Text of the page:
Local figure’s son pioneers green tech

350Green, a San Diego-based business co-founded by Tim Mason, son of Columbiana's Bonnie Atchison, displays an electric car and fast charger station in February at the Chicago Auto Show. In a massive press conference, 350Green and the city of Chicago announced a partnership in which 350Green will design, build and operate a network of 280 Electric Vehicle charging stations throughout the Chicago area. (Submitted)

By BRAD GASKINS / Staff Writer

A well-known Columbiana woman’s 53-year-old son is helping lead the nation to a more environmentally conscious future.

Tim Mason, son of Bonnie Atchison, co-founded 350Green two years ago to develop a national network of electric vehicle charging stations. The San Diego-based company recently announced partnerships with one state and a major U.S. city, and likely will show up at Shelby County properties in the coming years.

“I think it’s the most wonderful thing in the world,” Atchison said of her son’s success. “He’s worked so hard.”

Atchison, a Columbiana resident since 1977, is a retired Shelby County High School teacher, former 10-year director of the South Shelby Chamber of Commerce and current curator at the Museum of George Washington.

Mason, the company’s president, co-founded 350Green with chief executive officer Mariana Gerzanych.

The business targets locations where consumers are already accustomed to driving. Most current business models for charging stations, the company says, are based for single stations in consumers’ garages.

“Our business model is really built around the fact that most studies are indicating that about 20 percent of the charging that people do of their cars will be done in public,” Mason said. “That being said, there needs to be convenient places to install those.”

350Green targets grocery stores, shopping malls, apartment complexes, condominiums and workplaces.

Mason said the company shares the same goal as the Obama administration and Department of Energy, which is, he said, “to get infrastructure out there in the public that will allow people to be able to travel as they do with any other type of vehicle.”

350Green, in the last several weeks, has announced partnerships with the city of Chicago and the commonwealth of Pennsylvania.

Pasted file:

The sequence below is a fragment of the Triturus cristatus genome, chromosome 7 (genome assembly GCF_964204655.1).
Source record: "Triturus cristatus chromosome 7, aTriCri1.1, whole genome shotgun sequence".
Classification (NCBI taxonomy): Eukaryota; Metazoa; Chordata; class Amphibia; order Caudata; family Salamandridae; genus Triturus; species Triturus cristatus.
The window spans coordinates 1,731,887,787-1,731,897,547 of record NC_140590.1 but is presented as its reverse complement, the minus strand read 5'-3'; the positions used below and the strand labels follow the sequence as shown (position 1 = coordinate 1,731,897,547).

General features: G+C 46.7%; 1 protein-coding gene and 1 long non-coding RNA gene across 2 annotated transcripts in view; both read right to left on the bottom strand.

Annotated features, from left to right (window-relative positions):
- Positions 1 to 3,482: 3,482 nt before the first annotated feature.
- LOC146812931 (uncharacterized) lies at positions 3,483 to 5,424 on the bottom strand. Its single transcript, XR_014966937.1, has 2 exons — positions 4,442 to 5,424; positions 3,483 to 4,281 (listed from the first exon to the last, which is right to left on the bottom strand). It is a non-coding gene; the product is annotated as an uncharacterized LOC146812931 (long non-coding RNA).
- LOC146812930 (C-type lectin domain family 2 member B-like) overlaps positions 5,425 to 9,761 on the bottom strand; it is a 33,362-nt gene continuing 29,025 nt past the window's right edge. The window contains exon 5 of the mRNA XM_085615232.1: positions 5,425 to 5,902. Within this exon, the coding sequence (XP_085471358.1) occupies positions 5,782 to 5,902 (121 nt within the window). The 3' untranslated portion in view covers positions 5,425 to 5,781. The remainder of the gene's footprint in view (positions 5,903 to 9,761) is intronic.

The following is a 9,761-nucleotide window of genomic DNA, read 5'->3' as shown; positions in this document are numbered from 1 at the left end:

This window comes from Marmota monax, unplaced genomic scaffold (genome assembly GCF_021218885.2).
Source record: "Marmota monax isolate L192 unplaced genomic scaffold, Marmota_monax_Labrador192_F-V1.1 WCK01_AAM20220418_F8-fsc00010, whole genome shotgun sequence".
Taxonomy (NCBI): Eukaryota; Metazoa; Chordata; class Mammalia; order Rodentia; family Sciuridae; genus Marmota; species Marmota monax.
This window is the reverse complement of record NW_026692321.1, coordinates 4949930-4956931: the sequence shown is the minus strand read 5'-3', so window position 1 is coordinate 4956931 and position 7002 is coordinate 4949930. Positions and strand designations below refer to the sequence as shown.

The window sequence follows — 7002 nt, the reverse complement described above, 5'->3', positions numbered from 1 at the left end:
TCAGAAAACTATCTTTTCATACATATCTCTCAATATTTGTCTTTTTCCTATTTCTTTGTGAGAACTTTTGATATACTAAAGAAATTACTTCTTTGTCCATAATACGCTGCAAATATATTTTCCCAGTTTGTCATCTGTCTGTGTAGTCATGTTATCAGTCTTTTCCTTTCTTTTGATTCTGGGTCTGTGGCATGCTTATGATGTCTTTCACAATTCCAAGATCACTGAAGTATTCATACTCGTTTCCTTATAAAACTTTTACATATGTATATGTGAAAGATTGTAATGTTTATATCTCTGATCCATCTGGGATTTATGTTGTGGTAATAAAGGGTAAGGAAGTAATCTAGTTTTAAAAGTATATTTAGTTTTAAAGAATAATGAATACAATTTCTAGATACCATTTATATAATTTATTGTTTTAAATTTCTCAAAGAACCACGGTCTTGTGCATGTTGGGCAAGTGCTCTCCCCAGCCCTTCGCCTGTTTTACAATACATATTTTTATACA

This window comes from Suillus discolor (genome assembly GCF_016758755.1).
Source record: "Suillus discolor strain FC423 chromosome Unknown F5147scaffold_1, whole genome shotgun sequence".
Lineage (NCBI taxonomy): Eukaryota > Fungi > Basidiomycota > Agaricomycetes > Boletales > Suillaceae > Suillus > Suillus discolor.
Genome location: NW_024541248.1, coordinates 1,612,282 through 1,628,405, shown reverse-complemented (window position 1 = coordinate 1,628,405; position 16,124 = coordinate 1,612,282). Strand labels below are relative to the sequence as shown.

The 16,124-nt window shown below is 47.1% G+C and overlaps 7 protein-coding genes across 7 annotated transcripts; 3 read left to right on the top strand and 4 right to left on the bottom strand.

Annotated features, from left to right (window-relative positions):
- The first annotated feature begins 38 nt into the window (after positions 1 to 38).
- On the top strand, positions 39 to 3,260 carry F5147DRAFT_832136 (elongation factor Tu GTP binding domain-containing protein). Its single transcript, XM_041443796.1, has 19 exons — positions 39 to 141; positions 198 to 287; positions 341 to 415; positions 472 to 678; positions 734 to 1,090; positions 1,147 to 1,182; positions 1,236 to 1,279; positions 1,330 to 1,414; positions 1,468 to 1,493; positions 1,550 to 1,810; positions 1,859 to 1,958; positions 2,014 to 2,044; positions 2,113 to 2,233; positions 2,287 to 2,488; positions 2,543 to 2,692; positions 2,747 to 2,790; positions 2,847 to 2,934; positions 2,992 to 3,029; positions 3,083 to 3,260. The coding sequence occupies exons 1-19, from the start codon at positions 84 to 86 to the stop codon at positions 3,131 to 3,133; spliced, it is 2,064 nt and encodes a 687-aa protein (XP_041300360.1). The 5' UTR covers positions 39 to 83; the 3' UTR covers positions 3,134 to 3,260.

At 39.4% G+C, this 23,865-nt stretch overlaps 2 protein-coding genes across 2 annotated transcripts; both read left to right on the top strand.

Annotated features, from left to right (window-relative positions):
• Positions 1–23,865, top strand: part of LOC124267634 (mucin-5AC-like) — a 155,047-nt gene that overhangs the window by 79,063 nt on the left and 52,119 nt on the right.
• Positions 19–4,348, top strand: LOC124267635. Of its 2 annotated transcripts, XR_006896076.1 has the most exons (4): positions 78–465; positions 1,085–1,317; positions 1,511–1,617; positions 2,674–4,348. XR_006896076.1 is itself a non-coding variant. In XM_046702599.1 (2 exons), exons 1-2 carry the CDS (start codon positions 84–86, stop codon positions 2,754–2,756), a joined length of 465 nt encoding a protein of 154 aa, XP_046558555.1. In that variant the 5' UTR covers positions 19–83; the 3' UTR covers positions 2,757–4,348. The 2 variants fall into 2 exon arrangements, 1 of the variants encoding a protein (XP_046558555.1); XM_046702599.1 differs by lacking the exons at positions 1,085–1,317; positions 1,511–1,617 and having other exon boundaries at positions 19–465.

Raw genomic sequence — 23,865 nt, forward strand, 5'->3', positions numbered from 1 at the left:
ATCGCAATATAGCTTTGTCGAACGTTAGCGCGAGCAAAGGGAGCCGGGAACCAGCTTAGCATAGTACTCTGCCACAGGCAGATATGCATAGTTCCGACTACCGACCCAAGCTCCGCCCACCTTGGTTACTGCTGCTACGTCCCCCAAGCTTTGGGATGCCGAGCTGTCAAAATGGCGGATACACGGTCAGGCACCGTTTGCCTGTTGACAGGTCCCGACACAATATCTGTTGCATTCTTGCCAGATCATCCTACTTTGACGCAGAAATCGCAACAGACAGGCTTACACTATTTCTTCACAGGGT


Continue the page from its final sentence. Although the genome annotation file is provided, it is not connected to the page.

Mason was standing in front of a hoard or reporters and cameras last month when Illinois Gov. Pat Quinn and Chicago officials announced at the Chicago Auto Show, the largest auto show in the world, that 350Green had been tapped to design, build and operate a network of 280 EV charging stations throughout the Chicago area.

State and city officials announce Chicago's partnership with 350Green in February at the Chicago Auto Show. Tim Mason, wearing an orange tie, is the the second person from the right of the six individuals at the podium. (Submitted)

“No where in the world will you find that many fast chargers on about a two-mile grid,” Mason said.

Gov. Quinn said the project “will encourage greater use of green transportation alternatives by making electric vehicle use more convenient and accessible in one of the most heavily traveled cities in the world.”

Chicago Mayor Richard M. Daley said the project puts the city “on the cutting edge of national efforts to prepare for electric vehicles.”

Three weeks after the Chicago press conference, 350Green announced a partnership with Pennsylvania for 22 fast chargers and 44 Level 2 charging stations across the state, though predominantly located in and around Philadelphia and Pittsburgh.

The cost to install a fast charger, which can charge a car in 15-20 minutes, is $65,000 to $70,000, Mason said. It takes three to four hours to charge a car with a Level 2 charger, which comes with an installation cost of $7,000 to $8,000.

“The important thing is aligning the different types of charging to how long somebody is going to be parked someplace,” Mason said. “If somebody is going to be in the mall for two hours, you don’t want to put a fast charger there that charges the car in 15 minutes that encourages a customer to leave in 15 minutes. Malls are built around the idea that they get you in there and you stay for a couple hours. They don’t want anything that may encourage a customer to leave.”

Mason said the majority of 350Green’s funding comes from tax credits, grants and private investments. He said the company expects to announce the awarding of more grants within the next few weeks.

Mason said virtually every auto manufacturer has announced plans to produce an electric car within two years.

“It’s going to be something we see everywhere,” he said, noting President Obama has stated a goal of 1 million electric cars on the road by 2015.

350Green has partnerships with some of the largest retailers and property owners in the country to provide charging stations for their properties, Mason said.

“I can guarantee you that there are property owners that we have contracts with that do have properties in Shelby County and, of course, in the state of Alabama,” he added. “I don’t see that we would be installing anything in Shelby County in less than sometime next year.”

That timetable, Mason said, “is really dictated by how and when electric cars are going to arrive from manufacturers in Alabama.”

Mason thanked his mother for her support, calling Bonnie Atchison “my hero.”

Atchison recalled a conversation she had with her son several years ago as he planned a venture for a national network of electric charging stations.

“Mama,” Bonnie quoted Tim as saying, “if it ever comes true, you can say that it was invented on my kitchen table.”